1970 Turin Show, Prototype VW/Porsche "Tapiro"
VW and Porsche developed and sold the 914 combining their own strong points as they did with the 356 of the early days. It was not a great success. In order to explore the concept, they asked three designers, Giugiaro, Albrecht Goertz and Jacques Cooper how the near future Porsche would look. VW conducted a design contest and Giugiaro's work was selected as the winner. The VW/Porsche "Tapiro" ended as just a prototype project. This styling theme (Mangusta) was pursued in a more modern and geometrical way. The 4 gullwings were very futuristic. "Tapiro" is an Italian word meaning a tapir, an imaginary animal, that eats dreams.
Giugiaro Karmann Cheetah proposal
As we know the Karmann Ghia is soon to be obsolete. Karmann and Giugiaro propose this 2 seat solution. Now that Giugiaro is no longer working for Ghia they had to come up with a different name for the car. This is an early drawing from some time in 1970.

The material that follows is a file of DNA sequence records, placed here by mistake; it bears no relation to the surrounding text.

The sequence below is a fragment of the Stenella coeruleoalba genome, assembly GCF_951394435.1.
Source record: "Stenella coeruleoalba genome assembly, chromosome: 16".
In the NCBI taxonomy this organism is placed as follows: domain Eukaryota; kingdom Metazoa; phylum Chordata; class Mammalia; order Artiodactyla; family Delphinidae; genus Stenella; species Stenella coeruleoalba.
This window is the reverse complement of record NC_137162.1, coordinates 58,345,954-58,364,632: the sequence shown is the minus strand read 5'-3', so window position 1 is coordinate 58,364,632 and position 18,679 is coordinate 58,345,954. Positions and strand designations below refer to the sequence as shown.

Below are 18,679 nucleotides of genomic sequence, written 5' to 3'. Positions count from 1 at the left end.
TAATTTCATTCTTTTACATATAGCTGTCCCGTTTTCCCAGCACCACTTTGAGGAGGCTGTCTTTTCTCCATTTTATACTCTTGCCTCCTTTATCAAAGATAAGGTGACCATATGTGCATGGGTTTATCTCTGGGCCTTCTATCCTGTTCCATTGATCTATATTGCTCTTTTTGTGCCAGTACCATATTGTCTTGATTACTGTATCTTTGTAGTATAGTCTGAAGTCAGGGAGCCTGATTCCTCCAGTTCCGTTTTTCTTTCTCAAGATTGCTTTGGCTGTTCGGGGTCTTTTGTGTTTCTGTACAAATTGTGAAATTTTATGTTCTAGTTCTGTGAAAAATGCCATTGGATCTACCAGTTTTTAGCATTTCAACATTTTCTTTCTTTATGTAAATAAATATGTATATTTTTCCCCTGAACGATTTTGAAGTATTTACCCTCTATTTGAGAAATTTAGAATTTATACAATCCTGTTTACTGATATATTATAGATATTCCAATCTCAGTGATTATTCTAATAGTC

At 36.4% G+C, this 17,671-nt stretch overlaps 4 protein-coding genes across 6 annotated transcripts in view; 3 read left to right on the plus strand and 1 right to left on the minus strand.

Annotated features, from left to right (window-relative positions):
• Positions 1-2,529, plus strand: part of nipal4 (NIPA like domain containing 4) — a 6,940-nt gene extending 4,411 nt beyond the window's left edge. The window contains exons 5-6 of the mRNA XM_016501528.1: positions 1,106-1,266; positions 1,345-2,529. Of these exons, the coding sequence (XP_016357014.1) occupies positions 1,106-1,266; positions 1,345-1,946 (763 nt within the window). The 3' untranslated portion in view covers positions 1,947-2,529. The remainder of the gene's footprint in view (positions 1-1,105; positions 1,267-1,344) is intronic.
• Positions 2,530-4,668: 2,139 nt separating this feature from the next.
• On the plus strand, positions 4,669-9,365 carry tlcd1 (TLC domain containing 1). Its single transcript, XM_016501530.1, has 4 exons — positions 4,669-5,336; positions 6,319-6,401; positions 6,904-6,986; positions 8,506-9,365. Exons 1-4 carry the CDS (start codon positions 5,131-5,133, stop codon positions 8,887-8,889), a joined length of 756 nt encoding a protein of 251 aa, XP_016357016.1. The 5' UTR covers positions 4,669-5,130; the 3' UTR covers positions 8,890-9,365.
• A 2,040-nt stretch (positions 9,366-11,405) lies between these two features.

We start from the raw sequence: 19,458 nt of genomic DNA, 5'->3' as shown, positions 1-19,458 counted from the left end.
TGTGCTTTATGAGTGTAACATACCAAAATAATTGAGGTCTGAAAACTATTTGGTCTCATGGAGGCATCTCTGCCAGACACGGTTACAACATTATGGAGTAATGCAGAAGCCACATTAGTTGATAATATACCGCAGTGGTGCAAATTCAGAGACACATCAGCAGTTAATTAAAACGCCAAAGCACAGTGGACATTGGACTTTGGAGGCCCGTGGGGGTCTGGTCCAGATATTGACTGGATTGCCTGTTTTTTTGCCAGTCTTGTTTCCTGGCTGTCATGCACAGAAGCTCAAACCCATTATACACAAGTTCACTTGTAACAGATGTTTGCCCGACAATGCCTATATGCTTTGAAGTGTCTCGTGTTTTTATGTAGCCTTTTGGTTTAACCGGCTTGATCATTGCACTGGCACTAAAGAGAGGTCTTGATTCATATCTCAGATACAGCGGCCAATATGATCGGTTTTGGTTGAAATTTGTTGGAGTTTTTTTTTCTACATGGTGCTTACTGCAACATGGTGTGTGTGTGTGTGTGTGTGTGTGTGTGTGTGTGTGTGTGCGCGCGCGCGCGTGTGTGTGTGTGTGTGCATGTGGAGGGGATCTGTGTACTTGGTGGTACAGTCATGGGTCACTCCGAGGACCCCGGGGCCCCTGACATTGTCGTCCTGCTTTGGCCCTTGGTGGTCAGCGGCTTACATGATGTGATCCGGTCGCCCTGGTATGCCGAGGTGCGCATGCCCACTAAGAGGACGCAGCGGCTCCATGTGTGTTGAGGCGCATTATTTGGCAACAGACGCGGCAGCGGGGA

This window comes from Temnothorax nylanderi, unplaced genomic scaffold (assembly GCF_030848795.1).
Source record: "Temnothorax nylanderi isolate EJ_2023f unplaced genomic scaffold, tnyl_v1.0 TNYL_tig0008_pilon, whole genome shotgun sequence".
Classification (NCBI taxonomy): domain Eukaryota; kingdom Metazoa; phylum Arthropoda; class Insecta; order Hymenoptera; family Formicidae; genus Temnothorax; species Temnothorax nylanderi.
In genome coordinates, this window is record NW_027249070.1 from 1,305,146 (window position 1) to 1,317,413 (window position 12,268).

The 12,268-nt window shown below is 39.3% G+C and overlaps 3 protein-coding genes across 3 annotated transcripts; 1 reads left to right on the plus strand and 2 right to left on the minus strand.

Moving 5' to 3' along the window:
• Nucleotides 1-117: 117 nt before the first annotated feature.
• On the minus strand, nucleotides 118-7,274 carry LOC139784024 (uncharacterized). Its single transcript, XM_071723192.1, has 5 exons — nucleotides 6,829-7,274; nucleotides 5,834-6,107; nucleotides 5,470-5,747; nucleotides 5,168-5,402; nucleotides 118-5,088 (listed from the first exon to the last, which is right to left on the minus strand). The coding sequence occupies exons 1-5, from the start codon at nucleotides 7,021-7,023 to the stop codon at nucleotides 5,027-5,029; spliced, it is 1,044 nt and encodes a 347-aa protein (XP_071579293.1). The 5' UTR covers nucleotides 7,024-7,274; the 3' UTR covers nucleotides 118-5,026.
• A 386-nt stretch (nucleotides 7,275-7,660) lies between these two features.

The EA 398 1970 VW Karmann "Cheetah" shown at the 1971 Geneva Show, Prototype
Giugiaro continued to research advanced design while he developed mass production models with a high chance of reaching production. This Karmann Cheetah and the Tapiro began the start of the Giugiaro's wedge period. This 2-seater spider named "Cheetah" was designed with the intention that it might serve as a replacement for the Karmann Ghia. It was requested by coach builder Karmann. It is a rear engine layout using a VW Beetle chassis. The body is wedge shape giving sharp impression with vivid edges. The bumper nose cone is made of soft material. It had retractable headlights. The frames of the side windows are also used as roll bars. the two B pillars joined up to the door frame and windshield creating a cage. This may have been the inspiration for the Bertone Xl/9. The intention was to share as many components as possible with the forthcoming Beetle replacement (EA 266). In 1970 Volkswagen's President Kurt Lotz was not interested in the Cheetah because it was too much like the 914.